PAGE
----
Published on July 28th, 2013 | by Tanya Sitton5
Lawsuit Challenges Constitutionality of Utah’s Ag-Gag Law
A group of animal welfare advocates, journalists and others recently filed suit against the state of Utah, in which plaintiffs claim the state’s year-old ag-gag law violates the U.S. Constitution. Though many states have joined the ag-gag craze, Utah was the first to attempt a (failed) prosecution under such a statute — and now boasts the first lawsuit to challenge the constitutionality of these anti-whistleblower anti-transparency pro-animal-cruelty laws.
Man (and Woman) the Legal Torpedoes! This Is Not a Drill!
Attorneys representing PETA, the Animal Legal Defense Fund, Will Potter (journalist), Amy Meyer (who faced charges earlier this year under Utah’s ag-gag law), and others filed the first-ever suit challenging ag-gag constitutionality last Monday in U.S. District court.
Apparently plaintiffs are somehow under the impression that the U.S. Constitution protects freedom of speech, and/or freedom of the press.
Utah’s ag-gag law passed in 2012, and prosecutors tried but failed to use it to penalize Ms. Meyer for filming animal cruelty at a slaughterhouse. They were forced to drop charges amid massive public outcry in support of Ms. Meyer, who shot the video in question from a public street.
As we reported here at EDB last spring, Utah’s ag-gag law makes it a class A misdemeanor to go undercover at any agricultural animal facility:
‘Offenders’ who don’t say ‘Why, hello there! I’m with Mercy for Animals, and I’d like to expose all that animal abuse you’ve been getting up to over here, please and thank you!’ before reporting problems will be subject to up to a year in jail and/or up to $2,500 in fines.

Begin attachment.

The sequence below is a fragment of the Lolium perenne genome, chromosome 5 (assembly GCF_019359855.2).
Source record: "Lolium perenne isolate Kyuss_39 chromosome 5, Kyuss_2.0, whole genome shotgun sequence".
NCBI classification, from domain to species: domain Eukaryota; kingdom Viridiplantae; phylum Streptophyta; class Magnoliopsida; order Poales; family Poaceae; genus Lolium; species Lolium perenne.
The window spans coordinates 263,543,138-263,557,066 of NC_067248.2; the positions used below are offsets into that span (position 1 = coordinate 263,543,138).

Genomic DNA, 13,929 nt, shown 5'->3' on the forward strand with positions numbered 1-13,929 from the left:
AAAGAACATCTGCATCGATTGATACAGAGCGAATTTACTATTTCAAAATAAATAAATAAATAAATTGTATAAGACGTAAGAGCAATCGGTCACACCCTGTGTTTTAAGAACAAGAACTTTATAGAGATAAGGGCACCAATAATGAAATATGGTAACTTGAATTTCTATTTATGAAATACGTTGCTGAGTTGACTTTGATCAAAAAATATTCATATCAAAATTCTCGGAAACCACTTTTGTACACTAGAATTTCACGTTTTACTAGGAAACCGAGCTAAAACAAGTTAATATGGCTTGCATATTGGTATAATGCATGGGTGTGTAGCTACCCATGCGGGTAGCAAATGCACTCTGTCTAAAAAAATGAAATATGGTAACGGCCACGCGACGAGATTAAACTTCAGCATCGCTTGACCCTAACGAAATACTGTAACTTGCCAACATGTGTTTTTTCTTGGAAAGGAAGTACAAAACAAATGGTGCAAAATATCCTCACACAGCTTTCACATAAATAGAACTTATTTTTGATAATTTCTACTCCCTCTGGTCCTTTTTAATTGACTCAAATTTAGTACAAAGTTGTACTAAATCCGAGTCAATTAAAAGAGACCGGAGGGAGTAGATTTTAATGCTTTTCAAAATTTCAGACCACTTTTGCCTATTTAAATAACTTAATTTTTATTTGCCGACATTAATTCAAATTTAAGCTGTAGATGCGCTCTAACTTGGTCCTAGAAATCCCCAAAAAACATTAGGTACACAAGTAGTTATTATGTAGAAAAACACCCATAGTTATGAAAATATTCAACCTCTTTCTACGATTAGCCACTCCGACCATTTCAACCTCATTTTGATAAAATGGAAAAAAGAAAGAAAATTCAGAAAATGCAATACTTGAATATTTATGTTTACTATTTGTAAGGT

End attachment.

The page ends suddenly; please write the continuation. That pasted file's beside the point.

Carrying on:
Undercover investigation offers the only reliable way to assess whether industrial animal producers are compliant with existing laws in terms of animal cruelty, worker treatment, and food safety.
As summarized by ALDF’s Stephen Wells in a recent Huffington Post article:
Undercover investigations have revealed the dark world of animal abuse and health and safety violations on factory farms — such as workers kicking, punching, and dragging cows, pigs, and chickens. These investigations have resulted in criminal convictions, national meat recalls, plant closures, and civil lawsuits — all of which makes undercover investigations and reporting an absolute necessity for protecting animals and public health and safety.
Will Potter, one of the investigative journalists involved in the newly-filed suit against Utah, wrote, “Utah’s law, and others like it, directly place both me and my sources at risk. There’s a long history of investigative journalism in this country based on exactly the type of research and whistleblowing that these laws criminalize.”
Though the animal industry seems keen to silence whistleblowers and ensure consumer ignorance at all costs, ag-gag laws are trending in a well-deserved downward spiral of public condemnation — combined with growing political aversion. Tennessee’s governor vetoed the ag-gag law that landed on his desk, and just last Friday North Carolina’s legislature adjourned without passing the ag-gag foolishness proposed in that state.
In a blog post titled Ag Gag Bills Bite the Dust, Wayne Pacelle of HSUS writes:
It should be a policy priority for lawmakers to protect animals from cruelty and to maintain strong food safety standards. Treating the investigations of cruelty and unsafe business practices as the problem turns logic and common sense on its head. It protects scofflaws and people with something to hide, and does a disservice to the workings of a civil and transparent society.
For an in-depth interview with Matthew Dominguez (HSUS) and Cheryl Leahy (Compassion Over Killing) about why these laws are so profoundly toxic, listen:
Or for a brilliant interview with Will Potter and undercover investigator ‘Pete,’ about why these laws are kryptonite to a free and just society:
Keep your eyes on this court case, folks: a court ruling that Utah’s ag-gag law is unconstitutional could be a welcome and past-due death knell for such laws across the nation.
May they R.I.P.
… or not, you know, whatever — just get ‘em gone!
Editorial note: this post was edited after initial publication, for the purpose of correcting an error.
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